18. Be gentle, this is my first report ! lol Visited with urban witness, urban sentry & urban tempest After seeing a lot of reports for this place i had wanted to visit it for a while, all i can say it was worth the wait. The only downside is one of us ( me ) forgot spare camera batteries . All that means is a re visit is on the cards asap to get the shots i missed . History stolen from Lowry Jen's report :confused History: George Barnsley and Sons Ltd. (founded 1836) They were in Cornish Place on the Don and specialised in forge filing and cutting tools for leather workers and shoe makers. One George Barnsley was Master Cutler in 1883. George Barnsley and Son is listed in the 1837 Sheffield directory as a file manufacture situated on Wheeldon Street, The 1849 listing records a move to Cornhill and the 1852 to Cornish works Cornish street they had by this time also increased there product range to include steel files, shoe and butchers knives. They are again listed in 1944 as manufactures of files and blades shoe knives and leather workers tools. In the 1948 listing the business had become George Barnsley and Son Ltd George Barnsley died at his home at No 30 Collegiate Crescent on 30th March 1958, he lived there with his wife Mabel and mother-in-law Elizabeth. He was a partner in the firm which were steel and file manufacturers and the business was converted into a limited company about 10 years before his death. The building finally closed in 2004 and has been left abandoned ever since.
  19. On the way back from 'Shotgun' I thought it would be nice to nip in and say hello to GBs to grab some wide angle shots... Was ACE!! Love this place!! Only downer was the addition of grafitti up the office stairs!! I'm all for a bit of well placed graf, but here... No! ME NO LIKEY!! Still a crackin' way to spend a few hours... HERES ME PIX... Thanks awfully for looking...
  20. Visited with PROJ3CTM4YH3M and Darbians on a very cold and snowy day. I had no idea what to expect of this place as I had never seen any pictures of it before I went, it was so much better than I could have imagined, absolutely loved it. History: George Barnsley and Sons Ltd. (founded 1836) They were in Cornish Place on the Don and specialised in forge filing and cutting tools for leather workers and shoe makers. One George Barnsley was Master Cutler in 1883. George Barnsley and Son is listed in the 1837 Sheffield directory as a file manufacture situated on Wheeldon Street, The 1849 listing records a move to Cornhill and the 1852 to Cornish works Cornish street they had by this time also increased there product range to include steel files, shoe and butchers knives. They are again listed in 1944 as manufactures of files and blades shoe knives and leather workers tools. In the 1948 listing the business had become George Barnsley and Son Ltd George Barnsley died at his home at No 30 Collegiate Crescent on 30th March 1958, he lived there with his wife Mabel and mother-in-law Elizabeth. He was a partner in the firm which were steel and file manufacturers and the business was converted into a limited company about 10 years before his death. The building finally closed in 2004 and has been left abandoned ever since.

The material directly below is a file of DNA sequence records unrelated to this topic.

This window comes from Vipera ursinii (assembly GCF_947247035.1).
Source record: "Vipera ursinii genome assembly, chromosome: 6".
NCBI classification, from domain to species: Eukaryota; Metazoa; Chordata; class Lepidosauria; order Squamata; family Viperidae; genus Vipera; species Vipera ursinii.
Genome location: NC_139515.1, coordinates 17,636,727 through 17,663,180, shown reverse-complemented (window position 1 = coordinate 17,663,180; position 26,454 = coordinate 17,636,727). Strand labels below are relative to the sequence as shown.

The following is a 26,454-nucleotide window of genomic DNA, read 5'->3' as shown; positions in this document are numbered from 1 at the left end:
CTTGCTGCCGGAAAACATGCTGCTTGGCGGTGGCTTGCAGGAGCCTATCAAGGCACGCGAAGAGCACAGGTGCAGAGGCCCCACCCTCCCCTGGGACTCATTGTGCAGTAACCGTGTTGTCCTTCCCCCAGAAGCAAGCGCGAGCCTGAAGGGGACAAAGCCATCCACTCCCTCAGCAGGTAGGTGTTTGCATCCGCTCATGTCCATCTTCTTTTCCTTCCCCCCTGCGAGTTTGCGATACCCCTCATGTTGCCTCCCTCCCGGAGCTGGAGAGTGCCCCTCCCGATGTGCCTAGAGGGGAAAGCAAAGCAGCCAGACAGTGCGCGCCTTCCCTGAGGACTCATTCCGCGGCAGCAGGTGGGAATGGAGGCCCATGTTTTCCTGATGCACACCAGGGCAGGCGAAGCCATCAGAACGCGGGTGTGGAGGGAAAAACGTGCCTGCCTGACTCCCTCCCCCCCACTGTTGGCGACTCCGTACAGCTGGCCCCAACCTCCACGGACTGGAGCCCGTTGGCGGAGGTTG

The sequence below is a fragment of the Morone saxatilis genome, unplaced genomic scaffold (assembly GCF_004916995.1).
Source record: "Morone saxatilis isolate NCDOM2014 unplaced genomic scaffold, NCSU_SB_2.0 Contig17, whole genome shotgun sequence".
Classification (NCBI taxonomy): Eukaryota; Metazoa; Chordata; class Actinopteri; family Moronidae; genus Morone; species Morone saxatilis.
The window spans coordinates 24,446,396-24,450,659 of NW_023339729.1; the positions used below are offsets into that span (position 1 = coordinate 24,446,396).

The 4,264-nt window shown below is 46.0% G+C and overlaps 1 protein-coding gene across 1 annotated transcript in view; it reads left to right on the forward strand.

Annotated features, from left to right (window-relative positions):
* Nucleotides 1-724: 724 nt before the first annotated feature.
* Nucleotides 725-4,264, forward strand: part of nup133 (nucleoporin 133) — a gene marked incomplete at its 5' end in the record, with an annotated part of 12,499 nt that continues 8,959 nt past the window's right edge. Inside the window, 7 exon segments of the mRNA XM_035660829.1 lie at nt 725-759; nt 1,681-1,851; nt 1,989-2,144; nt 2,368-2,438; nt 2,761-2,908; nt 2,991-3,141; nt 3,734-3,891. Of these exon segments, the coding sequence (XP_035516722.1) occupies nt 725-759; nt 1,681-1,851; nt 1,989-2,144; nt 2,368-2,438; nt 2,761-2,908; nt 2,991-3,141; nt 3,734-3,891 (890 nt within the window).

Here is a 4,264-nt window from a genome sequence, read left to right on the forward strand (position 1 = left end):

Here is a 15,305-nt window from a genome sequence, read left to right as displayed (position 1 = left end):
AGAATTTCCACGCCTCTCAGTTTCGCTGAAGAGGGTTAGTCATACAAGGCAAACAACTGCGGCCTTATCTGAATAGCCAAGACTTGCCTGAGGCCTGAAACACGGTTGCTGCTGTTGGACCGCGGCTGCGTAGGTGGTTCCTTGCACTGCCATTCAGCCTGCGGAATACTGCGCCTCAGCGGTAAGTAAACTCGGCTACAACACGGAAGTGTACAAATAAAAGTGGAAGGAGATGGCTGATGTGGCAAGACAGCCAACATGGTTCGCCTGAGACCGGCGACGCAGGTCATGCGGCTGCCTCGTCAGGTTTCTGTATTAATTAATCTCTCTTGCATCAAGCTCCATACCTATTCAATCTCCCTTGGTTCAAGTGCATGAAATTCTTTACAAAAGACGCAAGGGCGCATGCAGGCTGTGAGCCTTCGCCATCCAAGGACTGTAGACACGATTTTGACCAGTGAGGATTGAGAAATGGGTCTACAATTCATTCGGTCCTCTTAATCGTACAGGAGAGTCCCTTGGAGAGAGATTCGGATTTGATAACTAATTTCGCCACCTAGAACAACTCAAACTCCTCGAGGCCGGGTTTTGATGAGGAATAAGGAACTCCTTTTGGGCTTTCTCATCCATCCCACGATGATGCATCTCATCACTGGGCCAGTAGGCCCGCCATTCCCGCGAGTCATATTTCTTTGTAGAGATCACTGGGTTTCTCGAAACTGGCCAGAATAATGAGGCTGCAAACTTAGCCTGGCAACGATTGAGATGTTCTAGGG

21. GEORGE BARNSLEY & SONS LTD, SHEFFIELD. ~~~~~~~~~~~~~~~~~~~~~~~~~~~~~~~~~~~~~~ Me and NK took a mooch round this crackin' old place on a Bobbys fueled whistle stop tour of 'Steel Town'. Brilliant splore! Highly recommend this one, if youve not been then get crackin'!! ~~~~~~~~~~~~~~~~~~~~~~~~~~~~~~~~~~~~~~ On with some pix... ~~~~~~~~~~~~~~~~~~~~~~~~~~~~~~~~~~~~~~~~~~~ THANKS FOR LOOKIN'...
  22. George Barnsley & Sons. Founded in 1836,the original factory was situated on Kelham Island, Sheffield, one of the oldest industrial areas in Sheffield and they specialised in forge filing and cutting tools for leather workers and shoe makers. In 1837 they were listed in the Sheffield directory as a file manufacture situated on Wheeldon Street. In 1852 they were to relocate to Cornish works and by this time they had increased there product range to include butchers knives and steel files. In 1883 George Barnsley was made a Master Cutler. They are again listed in 1944 as manufactures of files and blades shoe knives and leather workers tools. In the 1948 listing, the business had become George Barnsley and Son Ltd. The company finally ceased trading around 2004. After an extremely adrenaline rush entrance up and down a few rotten ladders we found our way into the building, Quite a dusty place but still pretty awesome First report Thanks for looking! UrbanNoodle!
  23. This place is well nice a big thanks to Blueink top job on info you gave me . This place is bigger than it looks from the outside MUCH BIGGER !, Ooooozing with goodness from one of the biggest stores to line drive shafts......iwe were in for hours and i still want to go back (and will).....history has been done in bits and bobs so on with the pics. Very fine grinding wheels....Knife sharpening ! 2 nice spinning frames.....with an over head line drive shaft Handles. Think this crane is not telling the truth some how ! Hand written logs well nice find Rest easy old friend......in time we will all be with you. A look into the air raid shelters under the works, we came across 2 air filtration units hand driven. hope you liked.....there must be more to this place.
  24. Day out smootching around for mines and yup !.....found this..... Hmmmmm scatter gun comes to mind.....lock stock "n" two smoking barrels.........you know what I mean ?... Don't think they want us to come in !. Stairs to no where ! Time to hit the cellar... Well !